Here’s what you need to know about this recent food recall and how to protect yourself.
General Mills recently issued a voluntary recall on one of its flour products due to the potential presence of Salmonella.
The company said the recall applies only to five-pound bags of its Gold Medal Unbleached Flour with a better-if-used-by date of April 20, 2020.
Other types of Gold Medal Flour or those with different date codes are not affected by the recall.
Deirdre Schlunegger, CEO of nonprofit Stop Foodborne Illness offered advice for people concerned about the recall.
“Consumers should be mindful of the lot numbers announced in the recalls, not consume the product, and return or dispose of the product that is implicated right away,” said Schlunegger.
General Mills said people who have had to discard flour covered by this recall may contact the company’s consumer relations department at 1-800-230-8103 or by visiting www.generalmills.com/flour.
Jim Murphy, President of General Mills Meals and Baking Division, said in a press release that the company is “continuing to educate consumers that flour is not a ‘ready to eat’ ingredient. Anything you make with flour must be cooked or baked before eating.”
Schlunegger said “many consumers don’t consider flour to be a source of concern.”
But the Food and Drug Administration (FDA) also warns against people eating raw dough, whether it’s for cookies, bread, pizza, or tortillas.
In addition to the potential contamination of flour with Salmonella or other bacteria, raw eggs in the dough may also carry Salmonella.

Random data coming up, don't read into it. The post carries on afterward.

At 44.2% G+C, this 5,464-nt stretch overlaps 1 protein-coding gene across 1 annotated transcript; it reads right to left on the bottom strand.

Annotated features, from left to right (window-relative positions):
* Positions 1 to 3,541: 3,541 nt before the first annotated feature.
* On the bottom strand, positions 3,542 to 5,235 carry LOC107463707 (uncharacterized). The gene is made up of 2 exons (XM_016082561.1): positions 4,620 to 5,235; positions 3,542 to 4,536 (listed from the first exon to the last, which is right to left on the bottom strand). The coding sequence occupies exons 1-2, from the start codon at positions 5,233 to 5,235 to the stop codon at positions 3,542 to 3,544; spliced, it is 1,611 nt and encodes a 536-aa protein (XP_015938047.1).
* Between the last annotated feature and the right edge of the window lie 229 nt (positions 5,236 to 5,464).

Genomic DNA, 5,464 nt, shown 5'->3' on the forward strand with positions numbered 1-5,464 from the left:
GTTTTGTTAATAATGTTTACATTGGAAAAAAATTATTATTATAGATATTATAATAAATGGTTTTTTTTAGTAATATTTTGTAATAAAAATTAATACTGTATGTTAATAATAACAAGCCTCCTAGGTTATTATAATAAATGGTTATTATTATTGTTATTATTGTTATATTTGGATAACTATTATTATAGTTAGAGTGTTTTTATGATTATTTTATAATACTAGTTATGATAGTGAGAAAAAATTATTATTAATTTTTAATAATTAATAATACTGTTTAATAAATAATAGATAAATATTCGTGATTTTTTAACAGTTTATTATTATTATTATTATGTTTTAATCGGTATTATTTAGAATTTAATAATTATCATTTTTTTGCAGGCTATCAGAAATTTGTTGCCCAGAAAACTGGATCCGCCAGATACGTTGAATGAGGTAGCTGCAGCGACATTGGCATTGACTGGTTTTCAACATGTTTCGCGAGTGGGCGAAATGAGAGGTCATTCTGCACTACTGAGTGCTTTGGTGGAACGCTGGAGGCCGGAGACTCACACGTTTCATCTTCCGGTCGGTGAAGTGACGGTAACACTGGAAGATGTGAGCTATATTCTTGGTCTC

The bacteria can be killed with heat, such as through baking, frying, or boiling foods made with the flour. In addition, surfaces, utensils, and hands that come in contact with flour or dough should be properly cleaned.
The Centers for Disease Control and Prevention estimates that Salmonella sickens about 1.2 million people each year in the United States, with 450 people dying each year from the illness.
Exposure to Salmonella can cause diarrhea, fever, and abdominal cramps. Symptoms usually occur 12 to 72 hours after infection, and can last for 4 to 7 days.
Most people get better without treatment. But in severe cases, people may need to be hospitalized. These cases can result in death if not treated quickly with antibiotics.
In some cases, the bacteria may get into the bloodstream and lead to infections of the arteries, inflammation of the inner lining of the heart, or arthritis.
Older adults, infants, and people with impaired immune systems are at the highest risk of developing severe illness from Salmonella infection.
In the recent recall, the Salmonella was detected during routine sampling of the product.
“We are seeing more recalls as food safety technology and tracking mechanisms improve,” said Schlunegger. “Of course, consumers want to see fewer food safety issues, illnesses, and deaths from pathogens in food.”